Health advocates today will probably have a collective heart attack if told that in the old days – some 50 years ago – smoking was allowed inside the cinema.
Smoking cigarettes back then was considered a form of sophistication and. practically all Hollywood stars smoked in those days – on and off the screen. Bette Davis, in fact, lit up a cigarette in practically all her films – except when she played Queen Elizabeth I in The Virgin Queen and in Elizabeth and Essex.
Since smoking was associated with self-confidence, the frail leading ladies in old Philippine movies were hardly shown puffing away on the big screen: They were supposed to be damsels in distress – too weak even to hold a cigarette stick.
Only the virile leading men and the strong-willed female villains were made to smoke in the movies. This must have been the reason why Rosa Rosal, who began her career as a glamorous contravida, was tapped to endorse the cigarette brand Old Gold – even if in real life she detested the smell of cigarette smoke.
In later years, she refused to hire drivers who smoked. And in one live episode of Damayan, she turned away a man asking for dole-outs because he reeked of cigarette smoke. I saw her logic there: Here was a man who had his priorities all mixed up. Instead of using whatever money he had to buy food for his family, he decided to waste it on cigarettes. And then there he was – asking for charity. I gave the great Rosa Rosal a one-man standing ovation for that.
Another actress-turned-public service host back then was the late Cielito del Mundo. Later in life, she shifted to politics and became Quezon City councilor. One of the ordinances she pushed for was anti-smoking.
In one FAMAS awards night at the Fiesta Pavilion of the Manila Hotel – which was not within her jurisdiction, she found herself seated at the same table as Vilma Santos. Vilma was not into politics yet that time. That evening of the FAMAS, she was gunning for her fifth best actress win that would install her in the Hall of Fame.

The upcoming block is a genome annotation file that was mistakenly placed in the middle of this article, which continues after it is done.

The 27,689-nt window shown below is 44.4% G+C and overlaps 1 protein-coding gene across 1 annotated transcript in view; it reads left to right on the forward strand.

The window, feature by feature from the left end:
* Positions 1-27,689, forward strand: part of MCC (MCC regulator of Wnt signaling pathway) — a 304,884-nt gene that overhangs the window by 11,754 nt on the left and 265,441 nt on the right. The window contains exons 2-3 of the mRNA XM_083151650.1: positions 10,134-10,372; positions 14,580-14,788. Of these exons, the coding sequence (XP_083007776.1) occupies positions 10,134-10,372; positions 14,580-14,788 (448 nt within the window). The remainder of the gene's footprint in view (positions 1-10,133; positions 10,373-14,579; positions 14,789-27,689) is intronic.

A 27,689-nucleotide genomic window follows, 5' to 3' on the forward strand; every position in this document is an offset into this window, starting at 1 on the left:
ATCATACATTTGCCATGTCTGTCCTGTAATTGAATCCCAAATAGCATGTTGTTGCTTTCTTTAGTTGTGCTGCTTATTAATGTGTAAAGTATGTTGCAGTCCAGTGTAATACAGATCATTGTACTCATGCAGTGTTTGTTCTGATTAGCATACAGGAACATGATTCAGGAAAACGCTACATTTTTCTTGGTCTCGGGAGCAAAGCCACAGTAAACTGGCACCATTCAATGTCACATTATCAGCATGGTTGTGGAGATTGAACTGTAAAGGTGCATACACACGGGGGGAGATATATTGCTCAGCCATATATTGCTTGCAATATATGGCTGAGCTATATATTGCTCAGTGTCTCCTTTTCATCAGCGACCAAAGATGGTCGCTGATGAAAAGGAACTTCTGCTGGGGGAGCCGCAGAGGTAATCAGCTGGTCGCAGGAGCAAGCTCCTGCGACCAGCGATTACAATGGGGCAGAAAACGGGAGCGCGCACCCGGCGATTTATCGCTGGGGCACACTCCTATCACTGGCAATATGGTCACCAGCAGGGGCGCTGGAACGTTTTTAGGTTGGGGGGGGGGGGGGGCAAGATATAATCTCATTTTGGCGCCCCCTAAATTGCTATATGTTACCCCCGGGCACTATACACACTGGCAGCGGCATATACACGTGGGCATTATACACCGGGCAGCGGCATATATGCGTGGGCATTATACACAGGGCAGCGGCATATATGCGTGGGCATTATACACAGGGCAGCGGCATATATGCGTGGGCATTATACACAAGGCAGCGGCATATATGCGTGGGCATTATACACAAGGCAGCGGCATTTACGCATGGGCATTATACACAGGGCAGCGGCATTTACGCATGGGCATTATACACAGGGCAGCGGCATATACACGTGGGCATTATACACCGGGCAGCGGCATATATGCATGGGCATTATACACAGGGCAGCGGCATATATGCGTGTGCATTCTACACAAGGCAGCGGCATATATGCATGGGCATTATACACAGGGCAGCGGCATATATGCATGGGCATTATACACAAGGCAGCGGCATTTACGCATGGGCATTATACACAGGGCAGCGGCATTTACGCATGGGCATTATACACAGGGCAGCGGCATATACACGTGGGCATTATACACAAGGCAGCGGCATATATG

Feeling nervous, Vilma must have wanted to calm her nerves by lighting up a stick. But before doing that, she politely asked everyone in her table if she could smoke – particularly Cielito del Mundo who was seated right beside her.
“May I smoke?” Vilma asked the then Quezon City councilor. “Shurrre,” Cielito muttered under her breath. By Vilma’s second puff, however, Cielito reached deep into her bag and pulled out a huge Spanish fan practically the size of Spain and Portugal combined. She started fanning herself – obviously to get rid of the offensive cigarette smoke that was being blown toward her direction.
With that, Vilma put out her cigarette while sheepishly saying, “Sorry!”
Aside from Quezon City, Makati also had its own no smoking ordinance – and this was strictly imposed.
In the mid-’90s Senator Juan Flavier also pushed for the “Yosi Kadiri” anti-smoking campaign. Private individuals eventually formed groups to fight against smoking in public places. I was invited to one by Maribel Cantada, widow of the great sports commentator Joe Cantada, who had earlier succumbed to lung cancer. The president of our group was Aurora Pijuan and among the other officers were minor officials from the Department of Health.